Starring: Richard E. Grant, Paul McGann, Richard Griffiths
Director: Bruce Robinson
Wouldn’t it be great to have been young in the Sixties? Maybe not, according to Withnail and I, which from its opening shots of Marwood (the “I” of the title, played by Paul McGann) coming down off an amphetamine high to the strains of King Curtis’ rendition of “A Whiter Shade of Pale”, strikes a mood of anxiety, melancholia and regret. Serving as a backdrop to Bruce Robinson’s autobiographical tale of two resting actors trying to get their heads straight, survive the cold and hopefully land an audition is a portrait of “the greatest decade in the history of mankind” winding down in paranoia and Dickensian squalor. The party’s well and truly over.
It’s a situation where nothing seems to matter – and that’s what makes everything seem so funny. The script embodies this aimlessness, moving through a series of free-flowing set-pieces – the sink full of “matter”; the visit from Danny the Dealer; drinks with Withnail’s gay Uncle Monty (Richard Griffiths), with a side-serving of camp metaphors (“I think a carrot infinitely more fascinating than the geranium”); an ill-conceived foray to Uncle Monty’s cottage in the country, where the duo encounter poachers and randy bulls and where Marwood fends off a pass from Uncle Monty with a line from Kind Hearts and Coronets: “I respect you for your sensibility, I thank you for it.” But you also notice how deftly and economically Robinson lays the groundwork for a split between Withnail and Marwood and for the final elegiac scenes, which are as movingly understated as any in British cinema.
Withnail and Marwood could be characters in a sitcom, and they have a certain circus clownish quality too, especially Withnail with his outlandish coat, his deathly pallor and his pompous, mock patrician airs. But they also cause a shiver of half-horrified, half-tender recognition, because they’re stuck in a state of being we all can relate to, where they’re uncertain of the future and of who they are … and yet they have each other, while the world of proper grown-ups with nine to five jobs is often a lonely place.
The film is as full of atmosphere as it is of jokes, and this aspect of the movie’s appeal is now even more apparent than ever before on this excellent 2K restoration. In the scene at the Mother Black Cap, it’s quite startling to see Withnail leaning over the bar and practically out of the screen at you, and the exteriors look outstandingly vibrant and present – Regent’s Park in the rain, the plump verdure of Penrith, the shine on Marwood’s leather coat. There’s just a little grain in a couple of isolated shots, but Uncle Monty’s tapestry-bedecked drawing room, the lamp-lit scenes at the cottage – all of these come up with a new richness of texture and hue.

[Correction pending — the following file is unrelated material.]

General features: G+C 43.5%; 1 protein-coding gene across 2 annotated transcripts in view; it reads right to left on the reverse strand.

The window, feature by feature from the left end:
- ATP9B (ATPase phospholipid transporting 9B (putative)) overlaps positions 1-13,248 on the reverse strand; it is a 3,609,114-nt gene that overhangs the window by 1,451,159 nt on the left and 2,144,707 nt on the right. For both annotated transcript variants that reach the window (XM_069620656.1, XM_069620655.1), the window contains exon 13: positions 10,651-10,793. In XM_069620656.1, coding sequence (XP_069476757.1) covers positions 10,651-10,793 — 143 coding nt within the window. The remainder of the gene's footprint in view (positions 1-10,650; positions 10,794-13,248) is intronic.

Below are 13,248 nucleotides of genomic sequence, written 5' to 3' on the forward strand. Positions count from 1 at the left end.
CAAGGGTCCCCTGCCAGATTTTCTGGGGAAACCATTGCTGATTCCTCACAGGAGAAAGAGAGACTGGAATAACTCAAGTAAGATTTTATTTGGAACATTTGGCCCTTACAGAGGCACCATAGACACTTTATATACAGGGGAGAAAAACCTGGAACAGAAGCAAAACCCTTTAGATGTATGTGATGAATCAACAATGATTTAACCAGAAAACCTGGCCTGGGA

It’s hard to think of a film of the ’80s that’s dated less in terms of sensibility, aesthetic and technique than Withnail and I. But whereas Withnail seems timeless, Robinson’s follow-up, How to Get Ahead in Advertising (1989) – also included inn this limited edition box set – is archetypally ’80s, with its braces, shoulderpads and green wellies and its attacks on yuppie culture. Grant is back, this time as Dennis Dimbleby Bagley, a stressed out ad exec who suffers a creative crisis over some acne gel and sprouts a boil which grows a face and starts talking, then competing for control of his body. Strangely, considering how note perfect he was with Withnail, Robinson seems to both overwrite and over-direct this frantic satire. The films hits some rather obvious targets and Bagley is aptly named because he’s more of a hold-all for Robinson’s views on the state of the nation than a coherent character with an inner life of his own. But the animatronic boil is great fun, and there are some sharp lines and very good bits, such as the sequence when Bagley goes around with a cardboard box on his head, or a quieter and more thoughtful scene where he visits a psychiatrist. Once again, we’re treated to a lovely transfer – there’s no grain and the cool lighting and décor look very immediate and natural.
Now for the matter of the extras. These include a quartet of lively documentaries originally aired on Channel 4 in 1999. The 25-minute Withnail and Us investigates the story’s autobiographical roots with the benefit of old home movies and comments from housemates. There are anecdotes about the casting (Grant, in very witty form, denies rumours he was put on a diet) and we learn that the producer, consternated at how darkly lit the rushes were, wanted to shut the movie down within the first few days. In a 38-minute profile, we see Bruce Robinson slurping red wine while hammering an IBM typewriter; he reviews his own career in typically honest and humorous fashion, detailing his problems on Jennifer 8 and with directors only too eager to rewrite his work.
Robinson returns for a fascinating audio commentary, in which he reveals that not only was there matter in his sink, there was a frog living in it as well, and that Withnail’s and Marwood’s stay in Uncle Monty’s cottage was based on a trip he made with actor Michael Feast. There’s also a second audio commentary with film critic Kevin Jackson, who mentions that Bill Nighy and Kenneth Branagh were both considered for the part of Withnail and that Withnail’s coat was bought by TV presenter Chris Evans.
In addition, there’s a 21-minute chat with production designer Michael Pickwoad, who tells a story about how, while scouring the Lake District for the cottage that would eventually appear in the movie, he actually discovered the real cottage Robinson had stayed in all those years before and the real farmer Parkin.